New Study Could Spell Trouble For Wind Energy’s Future

Written by Jason Hopkins

wind energy turbines

Wind energy resources have been in sharp decline in regions all across the world, according to a study conducted by Chinese researchers.

After analyzing data from more than 1,000 weather stations around the world, a team of researchers from the Chinese Academy of Sciences found that 67 percent had witnessed an extensive decrease in wind-power potential over the course of nearly 40 years.

The team — which also induced a researcher from Purdue University — reached their findings after examining the changes of wind surface speeds from 1979 to 2016.

“The results show that surface wind speeds were decreasing in the past four decades over most regions in the Northern Hemisphere,” the study’s authors wrote, according to a Greentech Media report on Wednesday.

Around 30 percent of locations in North America have witnessed a 30 percent drop or more in available hub-height wind power. Sites in Europe were worse, where about 40 percent experienced a similar decline.

However, the effect was the most significant in Asia, where around 80 percent of sites on the continent saw a 30 percent drop in wind.

It’s not immediately clear what is behind the decline of wind across the Northern Hemisphere. Dr. Gang Huang, a corresponding author of the research, revealed to Greentech Media that they are currently performing a follow-up study to help determine possible causes.

Huang surmised that surface cover changes — such as the fast expansion of cities in developing countries — could possibly be affecting wind speeds, but maintained that it’s just an assumption. Increases in carbon dioxide emissions have also been predicted to decrease wind power.

Another cause could be the expansion of wind energy technology itself. A study published in November found that wind farms upwind from other turbines reduced their electricity generation.

This “wake effect,” the study found, reduces wind speed and affects turbines downwind from their direction.

The research team from the Chinese Academy of Sciences did find that the most dramatic decreases in wind power in China tended to occur “where a number of gigantic commercial wind farms were built.”

However, other experts warn to use caution before reaching conclusions.

“We need to take these kinds of studies with a pinch of salt, with all due respect to them. Maybe it’s true, but would it have an impact on the industry? I don’t know,” said Shashi Barla, an analyst with Wood Mackenzie Power & Renewables.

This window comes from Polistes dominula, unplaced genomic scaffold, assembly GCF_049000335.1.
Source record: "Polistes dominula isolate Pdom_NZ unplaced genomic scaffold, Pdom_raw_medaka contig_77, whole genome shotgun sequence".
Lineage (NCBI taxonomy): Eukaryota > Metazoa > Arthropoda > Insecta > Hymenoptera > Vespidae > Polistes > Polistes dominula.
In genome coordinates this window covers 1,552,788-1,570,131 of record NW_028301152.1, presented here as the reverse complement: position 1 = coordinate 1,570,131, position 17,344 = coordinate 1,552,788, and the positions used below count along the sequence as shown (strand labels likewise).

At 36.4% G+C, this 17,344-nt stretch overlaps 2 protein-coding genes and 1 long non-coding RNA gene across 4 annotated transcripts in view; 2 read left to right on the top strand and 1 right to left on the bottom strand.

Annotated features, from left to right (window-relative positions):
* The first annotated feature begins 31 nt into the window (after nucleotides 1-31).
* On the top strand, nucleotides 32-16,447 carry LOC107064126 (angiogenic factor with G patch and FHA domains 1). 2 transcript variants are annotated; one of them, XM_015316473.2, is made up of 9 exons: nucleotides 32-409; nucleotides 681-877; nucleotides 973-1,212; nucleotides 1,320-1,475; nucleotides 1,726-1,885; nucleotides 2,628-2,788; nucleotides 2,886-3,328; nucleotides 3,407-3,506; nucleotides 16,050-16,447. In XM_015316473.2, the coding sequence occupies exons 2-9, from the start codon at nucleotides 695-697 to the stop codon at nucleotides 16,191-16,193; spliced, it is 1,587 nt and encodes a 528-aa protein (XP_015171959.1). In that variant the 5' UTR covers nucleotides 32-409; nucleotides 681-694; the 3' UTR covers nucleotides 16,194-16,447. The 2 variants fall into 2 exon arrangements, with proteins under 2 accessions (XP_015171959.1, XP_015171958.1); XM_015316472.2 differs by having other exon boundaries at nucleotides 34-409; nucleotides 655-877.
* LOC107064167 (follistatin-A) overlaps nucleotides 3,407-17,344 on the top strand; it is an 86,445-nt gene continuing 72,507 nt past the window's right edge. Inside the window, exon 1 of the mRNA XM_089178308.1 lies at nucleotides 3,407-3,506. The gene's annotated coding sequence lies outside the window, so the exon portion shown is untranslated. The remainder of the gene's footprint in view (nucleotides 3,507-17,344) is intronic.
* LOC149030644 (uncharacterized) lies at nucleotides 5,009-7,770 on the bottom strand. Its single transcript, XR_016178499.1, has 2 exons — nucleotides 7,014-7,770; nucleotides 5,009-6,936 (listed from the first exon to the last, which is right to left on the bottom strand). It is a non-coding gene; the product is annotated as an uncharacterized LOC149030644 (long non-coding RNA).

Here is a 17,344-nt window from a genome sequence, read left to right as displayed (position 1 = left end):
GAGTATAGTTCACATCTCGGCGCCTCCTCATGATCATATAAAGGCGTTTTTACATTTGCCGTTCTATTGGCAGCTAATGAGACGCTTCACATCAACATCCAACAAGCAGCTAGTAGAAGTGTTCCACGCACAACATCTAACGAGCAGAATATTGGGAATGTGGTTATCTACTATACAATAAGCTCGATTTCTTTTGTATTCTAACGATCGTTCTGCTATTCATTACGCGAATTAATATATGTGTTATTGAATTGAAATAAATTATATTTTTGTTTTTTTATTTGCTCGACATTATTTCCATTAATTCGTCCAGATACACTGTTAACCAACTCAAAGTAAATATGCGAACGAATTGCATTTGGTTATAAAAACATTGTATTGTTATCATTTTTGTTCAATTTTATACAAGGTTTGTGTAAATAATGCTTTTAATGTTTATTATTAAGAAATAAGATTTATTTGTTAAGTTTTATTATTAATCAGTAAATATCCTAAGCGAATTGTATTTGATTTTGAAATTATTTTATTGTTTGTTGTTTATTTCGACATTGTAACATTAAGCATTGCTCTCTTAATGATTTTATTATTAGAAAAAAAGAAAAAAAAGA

Barla added that a drop in wind power could be offset with advancement in wind turbine technology.

No matter what changes with wind power in the United States, wind energy is expected to make up an increasing part of the country’s generation industry.

State governments across the country continue to increase their renewable energy mandates, with wind generation already a major presence in Midwestern states.

The Trump administration has been a major backer of wind energy development. The Interior Department announced a $405 million offshore wind auction that shattered all previous records.

Read more at Daily Caller

Comments (3)

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    jerry krause


    Hi Jason,

    I grew up on the treeless plains of South Dakota. One of the first things that most of the early settlers did was to plant trees around their homes to reduce the wind there. During the 1930 farmers were encouraged to plant ‘wind breaks’ across their field to reduce the drying influence of winds upon their fields and to catch the snow during winter blizzards to provide a little more moisture for their fields instead of having the snow only concentrated around their homes.

    Wind turbines are artificial trees and must decrease the velocity of the near surface winds as they extract a portion the wind’s kinetic energy. So it is a no-brain-er that wind farms are going to reduce the common wind’s velocity near the surface just as windbreaks the farmers planted did.

    Have a good day, Jerry

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    Uhm, why does California burn every fall with the Santa Anna’s…with winds more ferocious year after year (or so I’m told by the talking heads on TV)

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